Again, a big article was written to support a false thesis:
“why hasn’t Linux on the desktop taken off?”
In it Maria Korolov trots out a long list of “problems” with GNU/linux for large businesses. Here’s an example: “a typical organization will have one application for every 10 users, and, today, about half of those applications require the Windows operating system”
That makes no sense at all. It means businesses, money-making organizations, are foolishly paying for far too many applications. The largest organizations on the planet are governments and as we saw in Munich, it is worthwhile to shed unnecessary applications and rationalize the rest.
Then, there’s training. As if using a desktop paradigm that has been around for two decades requires a lot of training for users familiar with XP! I have often handed a GNU/Linux desktop over to a visitor with no hand-holding and some are not even aware that it is not that other OS. Munich found it did not reach its budget for training even though they were formal about it. Networking amongst staff costs little, is a part of normal business and gets the job done without phoning IT.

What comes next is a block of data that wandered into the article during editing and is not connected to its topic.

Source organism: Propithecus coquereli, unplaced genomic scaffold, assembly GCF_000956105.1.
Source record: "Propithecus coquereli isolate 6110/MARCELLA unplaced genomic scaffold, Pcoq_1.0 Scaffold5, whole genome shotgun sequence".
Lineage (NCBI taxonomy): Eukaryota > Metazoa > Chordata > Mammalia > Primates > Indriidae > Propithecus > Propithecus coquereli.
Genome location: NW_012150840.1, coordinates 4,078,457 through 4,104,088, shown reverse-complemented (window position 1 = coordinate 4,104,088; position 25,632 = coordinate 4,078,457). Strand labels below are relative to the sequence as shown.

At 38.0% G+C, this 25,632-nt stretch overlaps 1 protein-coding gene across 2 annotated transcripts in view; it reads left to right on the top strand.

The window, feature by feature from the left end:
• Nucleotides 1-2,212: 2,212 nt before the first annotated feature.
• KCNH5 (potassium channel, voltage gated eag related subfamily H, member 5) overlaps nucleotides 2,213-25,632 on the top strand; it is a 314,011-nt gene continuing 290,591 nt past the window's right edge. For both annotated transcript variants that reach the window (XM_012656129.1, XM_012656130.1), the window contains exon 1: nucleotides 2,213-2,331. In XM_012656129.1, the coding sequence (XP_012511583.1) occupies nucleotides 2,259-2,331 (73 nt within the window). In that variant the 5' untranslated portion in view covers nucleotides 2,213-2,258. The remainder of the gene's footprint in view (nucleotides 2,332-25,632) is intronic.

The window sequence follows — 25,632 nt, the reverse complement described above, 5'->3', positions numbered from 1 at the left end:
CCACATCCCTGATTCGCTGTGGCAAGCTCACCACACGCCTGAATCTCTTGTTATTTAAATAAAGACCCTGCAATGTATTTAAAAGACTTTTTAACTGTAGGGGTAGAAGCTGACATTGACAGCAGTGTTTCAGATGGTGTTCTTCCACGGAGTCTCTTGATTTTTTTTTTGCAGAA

Even money. TFA suggests that the savings in licensing are eaten up by higher support costs. Nonsense! What about the malware and slowing down and re-re-reboots and Patch Tuesday? That costs a lot. There’s huge saving in using a package manager such as APT to manage a fleet of PCs. Large organizations like the French national police, IBM, Google, Munich, have no problem at all saving money with FLOSS.
Get over it, Maria. The world does not owe M$ a living.
For a good laugh, read Why Linux is a desktop flop
The bottom line? Even if everything in TFA article were true, none of it applies to non-business use of IT which is huge. The same people who quote NetApplications as stating GNU/Linux is 1% of something have nothing to say when NetApplications shows the region around San Francisco, USA, has 28% GNU/Linux clients. That would not happen if anything in TFA were true.